Throughout 2017, New Japan Pro Wrestling have been steadily expanding into the American market. Since last Wrestle Kingdom, we’ve seen:
- The G1 Special in Long Beach, CA, NJPW’s first independently produced USA show;
- The creation of the IWGP United States Championship;
- The crowning of Kenny Omega, widely renowned for his skill and appealing to fans who can’t connect with a lack of English promos, as the first champion;
- Bullet Club and The Elite merchandise sold alongside WWE merch at Hot Topic and reportedly selling extremely well;
- An expansion of “Being the Elite,” which is an independent venture of Omega/Cody/the Bucks/Hangman but still certainly in this trans-Pacific bubble;
- And, most shockingly, the reveal that Kenny Omega’s opponent at Wrestle Kingdom 12 would be Chris Jericho.
For a company who rarely ventured outside of Japan without using Ring of Honor as their entry point, these are all individually big deals and collectively a huge one, which makes an above-average number of eyes on Wrestle Kingdom 12 – if not live, then definitely two days later on AXS TV.
New Japan showing their biggest event of the year for free on a pretty widely-broadcasted channel, even on tape delay, is massive as a bid for new viewers, and I hope it’ll be a successful one. Folks may have been into NJPW but not willing to commit to their streaming platform; folks may have just lived in a pure WWE bubble their whole lives, however unlikely the internet makes that; folks might simply be channel-hopping and land on AXS. But this gambit has potential to be hugely successful.
This is a card full of wrestlers who an American audience, from casual to hardcore-but-not-NJPW-level-hardcore, can either recognize or quickly become invested in:
The Cody formerly known as Rhodes is a familiar face for WWE-only viewers (or Arrow fans), and pairing him with Kota Ibushi – who non-NJPW watchers may recognize from Ring of Honor and the Cruiserweight Classic – is sure to produce an entertaining and high-quality match to show off both of them.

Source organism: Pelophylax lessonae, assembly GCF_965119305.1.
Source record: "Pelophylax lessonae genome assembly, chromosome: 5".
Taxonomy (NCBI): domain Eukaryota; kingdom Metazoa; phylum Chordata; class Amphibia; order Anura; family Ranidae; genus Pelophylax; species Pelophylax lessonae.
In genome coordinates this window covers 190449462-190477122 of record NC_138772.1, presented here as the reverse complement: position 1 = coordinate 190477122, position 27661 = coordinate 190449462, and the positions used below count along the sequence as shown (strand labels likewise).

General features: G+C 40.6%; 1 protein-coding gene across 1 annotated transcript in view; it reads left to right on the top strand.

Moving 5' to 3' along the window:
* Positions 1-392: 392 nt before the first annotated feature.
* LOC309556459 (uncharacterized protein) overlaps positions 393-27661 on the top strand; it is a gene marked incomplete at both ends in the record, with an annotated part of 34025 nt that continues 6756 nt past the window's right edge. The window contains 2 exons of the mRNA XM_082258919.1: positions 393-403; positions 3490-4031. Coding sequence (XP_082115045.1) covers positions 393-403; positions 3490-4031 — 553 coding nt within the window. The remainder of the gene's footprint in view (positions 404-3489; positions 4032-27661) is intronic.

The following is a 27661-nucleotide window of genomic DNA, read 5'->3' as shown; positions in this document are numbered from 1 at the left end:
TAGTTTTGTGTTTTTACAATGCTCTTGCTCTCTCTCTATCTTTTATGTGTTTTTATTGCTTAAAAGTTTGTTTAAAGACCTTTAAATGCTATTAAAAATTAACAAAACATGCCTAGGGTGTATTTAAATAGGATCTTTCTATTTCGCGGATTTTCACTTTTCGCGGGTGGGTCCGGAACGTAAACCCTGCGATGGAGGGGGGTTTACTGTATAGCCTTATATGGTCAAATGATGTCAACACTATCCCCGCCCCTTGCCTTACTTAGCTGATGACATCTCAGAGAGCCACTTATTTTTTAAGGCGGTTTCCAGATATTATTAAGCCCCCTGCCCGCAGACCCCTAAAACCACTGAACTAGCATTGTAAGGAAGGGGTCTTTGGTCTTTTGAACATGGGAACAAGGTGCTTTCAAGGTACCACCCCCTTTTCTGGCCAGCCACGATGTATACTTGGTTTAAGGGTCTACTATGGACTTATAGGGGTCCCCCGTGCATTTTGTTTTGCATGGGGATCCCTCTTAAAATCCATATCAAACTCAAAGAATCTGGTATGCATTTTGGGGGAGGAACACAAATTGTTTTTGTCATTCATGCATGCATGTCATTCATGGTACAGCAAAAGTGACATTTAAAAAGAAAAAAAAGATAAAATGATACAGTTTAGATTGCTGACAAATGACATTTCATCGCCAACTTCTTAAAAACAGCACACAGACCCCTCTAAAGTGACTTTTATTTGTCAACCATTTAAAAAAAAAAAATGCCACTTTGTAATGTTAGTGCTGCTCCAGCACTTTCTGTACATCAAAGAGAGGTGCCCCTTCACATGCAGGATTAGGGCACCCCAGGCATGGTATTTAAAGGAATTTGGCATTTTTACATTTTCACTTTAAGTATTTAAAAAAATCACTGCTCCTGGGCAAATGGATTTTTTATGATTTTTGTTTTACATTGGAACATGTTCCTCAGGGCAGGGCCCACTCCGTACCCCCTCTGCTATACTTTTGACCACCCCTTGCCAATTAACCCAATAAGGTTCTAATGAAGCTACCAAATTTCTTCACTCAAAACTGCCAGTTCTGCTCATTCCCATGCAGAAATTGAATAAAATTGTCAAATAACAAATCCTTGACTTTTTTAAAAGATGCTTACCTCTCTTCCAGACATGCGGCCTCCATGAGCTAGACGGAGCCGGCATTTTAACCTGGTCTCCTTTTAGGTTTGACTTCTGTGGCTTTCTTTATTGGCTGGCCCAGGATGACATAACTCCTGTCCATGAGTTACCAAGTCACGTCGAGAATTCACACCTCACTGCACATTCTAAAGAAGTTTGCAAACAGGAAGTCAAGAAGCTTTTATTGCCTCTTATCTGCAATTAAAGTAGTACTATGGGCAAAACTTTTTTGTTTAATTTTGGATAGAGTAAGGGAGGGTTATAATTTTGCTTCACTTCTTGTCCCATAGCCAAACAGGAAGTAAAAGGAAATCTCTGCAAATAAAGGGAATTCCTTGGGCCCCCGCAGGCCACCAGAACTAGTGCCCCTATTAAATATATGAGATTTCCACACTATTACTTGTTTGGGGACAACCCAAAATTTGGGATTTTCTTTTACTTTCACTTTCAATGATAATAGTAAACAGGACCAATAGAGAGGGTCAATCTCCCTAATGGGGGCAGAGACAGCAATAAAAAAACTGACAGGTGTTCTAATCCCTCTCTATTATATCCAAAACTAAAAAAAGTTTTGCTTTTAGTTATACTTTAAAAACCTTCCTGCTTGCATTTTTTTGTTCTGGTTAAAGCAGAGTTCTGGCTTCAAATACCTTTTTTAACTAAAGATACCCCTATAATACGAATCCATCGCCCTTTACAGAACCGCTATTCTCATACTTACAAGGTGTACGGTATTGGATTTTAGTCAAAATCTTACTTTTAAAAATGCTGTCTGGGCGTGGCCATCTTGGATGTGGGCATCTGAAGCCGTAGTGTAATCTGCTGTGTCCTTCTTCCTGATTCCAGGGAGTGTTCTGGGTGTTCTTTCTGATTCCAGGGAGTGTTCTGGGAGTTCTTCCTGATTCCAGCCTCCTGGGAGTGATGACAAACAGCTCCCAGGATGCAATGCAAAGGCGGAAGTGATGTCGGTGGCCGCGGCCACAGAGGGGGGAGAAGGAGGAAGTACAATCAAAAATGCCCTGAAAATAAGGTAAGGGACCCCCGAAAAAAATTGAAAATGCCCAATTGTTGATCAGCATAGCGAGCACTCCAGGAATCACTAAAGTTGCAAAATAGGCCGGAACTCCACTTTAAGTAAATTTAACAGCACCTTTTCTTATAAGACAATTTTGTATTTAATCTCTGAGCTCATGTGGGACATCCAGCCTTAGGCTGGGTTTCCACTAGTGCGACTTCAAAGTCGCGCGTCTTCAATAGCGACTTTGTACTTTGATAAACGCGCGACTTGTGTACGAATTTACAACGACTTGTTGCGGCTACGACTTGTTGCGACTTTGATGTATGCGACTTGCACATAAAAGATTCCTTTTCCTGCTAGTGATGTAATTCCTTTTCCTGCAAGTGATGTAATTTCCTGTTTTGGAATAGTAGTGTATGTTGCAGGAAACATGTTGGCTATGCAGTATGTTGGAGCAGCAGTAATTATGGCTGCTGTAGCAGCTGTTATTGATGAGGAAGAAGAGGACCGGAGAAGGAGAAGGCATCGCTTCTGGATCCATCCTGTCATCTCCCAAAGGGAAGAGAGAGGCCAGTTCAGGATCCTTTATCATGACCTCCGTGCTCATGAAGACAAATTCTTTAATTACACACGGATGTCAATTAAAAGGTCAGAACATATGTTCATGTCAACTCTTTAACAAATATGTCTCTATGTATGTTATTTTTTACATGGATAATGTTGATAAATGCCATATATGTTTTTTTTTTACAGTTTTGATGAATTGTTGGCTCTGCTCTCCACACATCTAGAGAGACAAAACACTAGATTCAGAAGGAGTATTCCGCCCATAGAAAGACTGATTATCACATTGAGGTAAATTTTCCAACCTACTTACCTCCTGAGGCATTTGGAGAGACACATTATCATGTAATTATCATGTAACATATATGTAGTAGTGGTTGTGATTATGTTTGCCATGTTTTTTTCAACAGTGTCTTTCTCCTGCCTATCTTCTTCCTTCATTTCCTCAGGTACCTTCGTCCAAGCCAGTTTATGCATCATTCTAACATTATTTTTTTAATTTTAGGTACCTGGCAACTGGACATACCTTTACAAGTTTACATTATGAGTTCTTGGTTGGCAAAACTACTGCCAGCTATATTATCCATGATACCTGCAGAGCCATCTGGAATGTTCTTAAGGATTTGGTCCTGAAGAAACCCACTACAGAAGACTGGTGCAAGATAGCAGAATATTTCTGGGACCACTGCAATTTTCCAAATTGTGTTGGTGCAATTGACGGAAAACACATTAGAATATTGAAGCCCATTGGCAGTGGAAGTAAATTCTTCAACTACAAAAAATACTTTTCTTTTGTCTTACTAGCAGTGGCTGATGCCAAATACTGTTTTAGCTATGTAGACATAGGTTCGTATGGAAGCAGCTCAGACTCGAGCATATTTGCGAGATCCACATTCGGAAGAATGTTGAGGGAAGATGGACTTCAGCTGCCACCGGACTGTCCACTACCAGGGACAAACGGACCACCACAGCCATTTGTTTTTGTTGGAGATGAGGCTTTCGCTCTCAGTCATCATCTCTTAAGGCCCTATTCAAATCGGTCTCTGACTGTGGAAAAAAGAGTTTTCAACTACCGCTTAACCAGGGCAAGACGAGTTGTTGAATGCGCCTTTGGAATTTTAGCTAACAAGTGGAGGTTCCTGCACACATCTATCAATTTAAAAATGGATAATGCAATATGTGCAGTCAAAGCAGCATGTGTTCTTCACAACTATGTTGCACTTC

Chris Jericho is a name that sells itself in wrestling.
Kenny Omega is coming off a year of tremendous buzz from his 6-star trilogy with Okada, as well as being a major focus of the G1 Special in Long Beach. Okada himself has been gathering more and more acclaim as a GOAT contender at barely thirty years old and, while he may not be recognizable to American non-viewers, his presence speaks for itself.
Naito is a character who will instantly appeal to American audiences; he is both an underdog trying to reclaim the main event he lost because of the fans four years ago and an unrepentant a-hole who destroys his belts, doesn’t care about anyone in the audience who isn’t cheering for him, and represents a kind of rebellion that, while designed for Japanese society, slots nicely into America’s as well. He’s a man at the end of a nearly half-decade long arc, and while that may be lost on new eyes, Naito has consistently proven himself hard to look away from.
With Minoru Suzuki, Will Ospreay, pretty much the entire Bullet Club, and former company ace Hiroshi Tanahashi also on the card, there’s no shortage of talent to become a new fan of.
Over 2017, NJPW has been bravely venturing into a new market, strategically placing focus on their most “America-marketable” stars. And now, in what will be the first great wrestling show of 2018, Wrestle Kingdom 12 is poised to complete phase one of what could become a full-on invasion.
A little competition never hurt anybody.
Written by Bobby Murphy (@RobertJMurph)
Image courtesy njpwglobal Twitter